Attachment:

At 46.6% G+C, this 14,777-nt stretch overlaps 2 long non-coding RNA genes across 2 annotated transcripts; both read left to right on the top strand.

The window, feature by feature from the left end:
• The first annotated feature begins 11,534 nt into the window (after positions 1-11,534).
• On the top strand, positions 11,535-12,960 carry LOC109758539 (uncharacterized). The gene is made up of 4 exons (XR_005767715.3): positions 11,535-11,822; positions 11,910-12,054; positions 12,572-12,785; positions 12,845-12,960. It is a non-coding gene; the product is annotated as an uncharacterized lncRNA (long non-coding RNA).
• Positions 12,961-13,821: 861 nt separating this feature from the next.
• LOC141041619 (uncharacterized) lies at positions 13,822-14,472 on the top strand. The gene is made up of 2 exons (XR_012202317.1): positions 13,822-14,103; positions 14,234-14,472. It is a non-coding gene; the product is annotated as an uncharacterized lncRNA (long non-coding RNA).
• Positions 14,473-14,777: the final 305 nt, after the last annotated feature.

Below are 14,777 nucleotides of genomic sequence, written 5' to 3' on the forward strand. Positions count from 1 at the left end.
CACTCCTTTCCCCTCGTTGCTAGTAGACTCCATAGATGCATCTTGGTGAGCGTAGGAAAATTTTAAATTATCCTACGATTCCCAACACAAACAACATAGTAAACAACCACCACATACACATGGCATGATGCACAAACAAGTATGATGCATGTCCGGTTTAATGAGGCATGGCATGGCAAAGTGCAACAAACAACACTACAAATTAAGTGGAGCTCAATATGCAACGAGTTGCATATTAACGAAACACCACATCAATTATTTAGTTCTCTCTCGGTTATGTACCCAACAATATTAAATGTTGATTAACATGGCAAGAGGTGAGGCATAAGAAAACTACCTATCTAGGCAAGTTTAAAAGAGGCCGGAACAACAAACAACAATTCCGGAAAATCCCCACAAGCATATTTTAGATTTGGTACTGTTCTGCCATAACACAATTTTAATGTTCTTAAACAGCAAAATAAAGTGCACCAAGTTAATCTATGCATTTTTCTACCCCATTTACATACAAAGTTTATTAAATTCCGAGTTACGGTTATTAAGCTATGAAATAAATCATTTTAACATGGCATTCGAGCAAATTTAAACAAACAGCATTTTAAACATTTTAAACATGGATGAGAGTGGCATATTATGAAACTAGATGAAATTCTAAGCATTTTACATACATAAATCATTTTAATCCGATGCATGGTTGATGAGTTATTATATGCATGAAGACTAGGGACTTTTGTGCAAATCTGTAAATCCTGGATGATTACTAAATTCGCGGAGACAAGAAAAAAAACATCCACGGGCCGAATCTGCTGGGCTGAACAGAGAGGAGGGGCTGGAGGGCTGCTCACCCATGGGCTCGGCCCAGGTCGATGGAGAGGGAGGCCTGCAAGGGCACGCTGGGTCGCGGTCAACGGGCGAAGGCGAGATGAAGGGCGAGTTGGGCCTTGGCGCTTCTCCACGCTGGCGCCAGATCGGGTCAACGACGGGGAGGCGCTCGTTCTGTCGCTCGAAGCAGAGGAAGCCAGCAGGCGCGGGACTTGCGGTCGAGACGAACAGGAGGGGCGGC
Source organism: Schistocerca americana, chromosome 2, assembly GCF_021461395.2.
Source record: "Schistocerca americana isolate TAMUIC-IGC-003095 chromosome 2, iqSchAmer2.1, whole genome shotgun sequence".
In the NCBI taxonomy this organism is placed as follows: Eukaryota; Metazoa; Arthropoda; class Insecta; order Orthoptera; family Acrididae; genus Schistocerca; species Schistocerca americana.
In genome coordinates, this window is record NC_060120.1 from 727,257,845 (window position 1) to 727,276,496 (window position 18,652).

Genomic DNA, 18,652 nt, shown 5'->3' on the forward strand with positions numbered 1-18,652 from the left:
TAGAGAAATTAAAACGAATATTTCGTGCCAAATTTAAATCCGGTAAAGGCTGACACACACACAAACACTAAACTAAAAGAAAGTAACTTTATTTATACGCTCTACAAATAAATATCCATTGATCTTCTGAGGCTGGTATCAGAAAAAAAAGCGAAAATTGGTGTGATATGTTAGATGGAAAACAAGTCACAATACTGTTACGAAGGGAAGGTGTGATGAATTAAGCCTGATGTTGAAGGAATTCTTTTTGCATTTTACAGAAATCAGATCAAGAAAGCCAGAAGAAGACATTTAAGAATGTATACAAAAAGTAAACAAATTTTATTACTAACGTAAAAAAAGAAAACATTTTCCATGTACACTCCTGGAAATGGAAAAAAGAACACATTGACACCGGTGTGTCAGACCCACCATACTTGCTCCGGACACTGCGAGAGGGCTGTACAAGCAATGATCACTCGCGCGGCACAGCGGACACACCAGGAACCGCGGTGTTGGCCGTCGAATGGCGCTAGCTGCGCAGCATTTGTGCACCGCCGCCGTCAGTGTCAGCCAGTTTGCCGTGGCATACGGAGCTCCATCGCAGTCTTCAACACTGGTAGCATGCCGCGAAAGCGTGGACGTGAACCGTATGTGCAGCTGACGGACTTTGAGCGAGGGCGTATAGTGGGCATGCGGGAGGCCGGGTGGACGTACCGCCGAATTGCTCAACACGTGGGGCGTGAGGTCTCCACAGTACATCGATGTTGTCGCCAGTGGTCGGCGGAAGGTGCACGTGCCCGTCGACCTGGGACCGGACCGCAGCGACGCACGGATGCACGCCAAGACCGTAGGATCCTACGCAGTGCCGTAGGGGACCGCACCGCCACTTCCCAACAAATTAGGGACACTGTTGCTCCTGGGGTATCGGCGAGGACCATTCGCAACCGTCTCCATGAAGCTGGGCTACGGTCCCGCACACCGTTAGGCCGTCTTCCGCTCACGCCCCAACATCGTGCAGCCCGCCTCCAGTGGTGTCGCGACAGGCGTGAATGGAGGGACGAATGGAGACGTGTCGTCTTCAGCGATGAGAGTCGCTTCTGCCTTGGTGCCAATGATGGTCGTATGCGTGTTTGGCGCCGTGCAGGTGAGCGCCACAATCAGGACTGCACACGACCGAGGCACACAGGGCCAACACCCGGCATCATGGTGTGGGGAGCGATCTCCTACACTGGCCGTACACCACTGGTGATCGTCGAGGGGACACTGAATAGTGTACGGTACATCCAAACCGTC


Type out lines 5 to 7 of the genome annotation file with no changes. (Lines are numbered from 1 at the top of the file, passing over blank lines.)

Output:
• Positions 12,961-13,821: 861 nt separating this feature from the next.
• LOC141041619 (uncharacterized) lies at positions 13,822-14,472 on the top strand. The gene is made up of 2 exons (XR_012202317.1): positions 13,822-14,103; positions 14,234-14,472. It is a non-coding gene; the product is annotated as an uncharacterized lncRNA (long non-coding RNA).
• Positions 14,473-14,777: the final 305 nt, after the last annotated feature.